You're protected against fraud when you use a credit card, so you aren't liable if someone steals your card. And because it isn't linked to your checking account, a stolen credit card doesn't put your funds at risk. For extra peace of mind, you can sign up for alerts regarding transactions or any time your account is accessed or changed. Plus, you can receive notifications to show your balance and remind yourself when your bill is due, making it easier for you to stay on track.

In addition to making payments, you can use a credit card to get a cash advance or transfer a balance from another card. Many companies offer credit card rewards that may give you cash back, statement credit, travel miles, products or experiences in return for using your card.

When to use debit versus credit

Both credit cards and debit cards are great payment options, and which one you use depends primarily on your needs, goals and preferences. There's no need to use one exclusively over the other. You might be more comfortable with one and choose to pay with it most of the time, or you might want to switch between the two types of cards.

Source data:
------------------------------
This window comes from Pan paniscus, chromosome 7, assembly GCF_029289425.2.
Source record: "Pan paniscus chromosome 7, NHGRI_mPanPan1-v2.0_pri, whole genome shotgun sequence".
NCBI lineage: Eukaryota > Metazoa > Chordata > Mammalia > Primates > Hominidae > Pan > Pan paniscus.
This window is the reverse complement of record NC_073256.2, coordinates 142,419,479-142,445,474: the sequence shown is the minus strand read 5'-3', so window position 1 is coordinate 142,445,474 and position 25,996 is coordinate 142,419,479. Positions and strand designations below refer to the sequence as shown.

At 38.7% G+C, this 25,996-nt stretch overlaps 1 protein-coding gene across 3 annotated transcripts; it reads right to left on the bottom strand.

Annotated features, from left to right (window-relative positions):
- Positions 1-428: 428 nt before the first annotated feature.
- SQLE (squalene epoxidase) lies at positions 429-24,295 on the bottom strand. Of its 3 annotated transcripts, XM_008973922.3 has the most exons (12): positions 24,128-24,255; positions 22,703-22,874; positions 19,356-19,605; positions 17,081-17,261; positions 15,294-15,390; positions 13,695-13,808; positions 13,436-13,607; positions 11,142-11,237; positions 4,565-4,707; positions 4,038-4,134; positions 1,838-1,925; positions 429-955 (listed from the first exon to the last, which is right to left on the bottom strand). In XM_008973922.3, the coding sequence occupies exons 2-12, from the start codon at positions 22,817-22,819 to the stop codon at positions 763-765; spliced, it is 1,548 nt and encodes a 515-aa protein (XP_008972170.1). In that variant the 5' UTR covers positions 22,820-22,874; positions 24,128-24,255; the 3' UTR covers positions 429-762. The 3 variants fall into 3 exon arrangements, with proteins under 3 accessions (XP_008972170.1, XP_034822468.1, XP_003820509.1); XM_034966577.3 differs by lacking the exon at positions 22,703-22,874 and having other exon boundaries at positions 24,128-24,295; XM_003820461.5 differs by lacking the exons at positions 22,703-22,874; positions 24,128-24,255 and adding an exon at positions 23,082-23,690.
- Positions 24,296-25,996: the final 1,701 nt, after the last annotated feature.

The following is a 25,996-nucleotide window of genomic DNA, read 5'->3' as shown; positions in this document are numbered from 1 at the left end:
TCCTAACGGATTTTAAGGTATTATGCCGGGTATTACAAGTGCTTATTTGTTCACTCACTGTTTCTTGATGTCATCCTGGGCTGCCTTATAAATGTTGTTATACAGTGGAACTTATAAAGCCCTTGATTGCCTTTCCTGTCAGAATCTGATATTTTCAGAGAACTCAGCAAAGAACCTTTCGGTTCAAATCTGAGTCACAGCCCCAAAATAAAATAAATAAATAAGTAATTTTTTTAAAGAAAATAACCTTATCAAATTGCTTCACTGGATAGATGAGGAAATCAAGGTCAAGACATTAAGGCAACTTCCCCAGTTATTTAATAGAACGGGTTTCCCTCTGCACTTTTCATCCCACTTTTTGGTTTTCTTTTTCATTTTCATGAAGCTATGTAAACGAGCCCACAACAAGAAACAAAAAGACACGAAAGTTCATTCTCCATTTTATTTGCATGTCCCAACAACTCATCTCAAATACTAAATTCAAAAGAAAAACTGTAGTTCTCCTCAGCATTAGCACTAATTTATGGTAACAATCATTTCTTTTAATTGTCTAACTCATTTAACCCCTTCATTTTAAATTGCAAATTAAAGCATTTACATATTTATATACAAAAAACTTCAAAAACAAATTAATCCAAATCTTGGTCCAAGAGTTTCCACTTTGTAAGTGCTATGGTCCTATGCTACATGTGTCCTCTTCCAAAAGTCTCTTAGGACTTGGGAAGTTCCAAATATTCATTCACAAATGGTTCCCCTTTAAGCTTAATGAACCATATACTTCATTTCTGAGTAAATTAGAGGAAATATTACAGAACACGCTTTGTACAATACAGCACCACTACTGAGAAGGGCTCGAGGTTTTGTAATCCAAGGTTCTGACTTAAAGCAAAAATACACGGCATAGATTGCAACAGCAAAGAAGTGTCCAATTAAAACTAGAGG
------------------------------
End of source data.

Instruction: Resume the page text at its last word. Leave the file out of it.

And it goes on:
Use a credit card

There are a few situations where credit makes more sense than debit. For example, you might prefer credit when:

  • You're traveling. Many credit cards come with travel protections like insurance that covers stolen phones, flight delays or other situations that can arise on a trip, such as losing a suitcase in a rideshare. Some cards give you a waiver so you don't have to pay for insurance when you rent a car. And because a credit card isn't linked to your bank account, you don't have to worry that anyone could access your account if the card is lost or stolen on your journey.
  • You want to maximize rewards. Many credit cards offer rewards like cash back, gift cards or airline miles. You might even be able to donate rewards points to your favorite charity.
  • You want to build credit. Making on-time payments on your credit card builds your credit history and shows lenders that you can use credit responsibly.
  • You want to pay for a purchase over several months. With a credit card, you can make a big purchase now, then make payments over time until it's paid off. Just remember, if your statement isn't paid in full, you'll be responsible for interest payments on the remaining balance.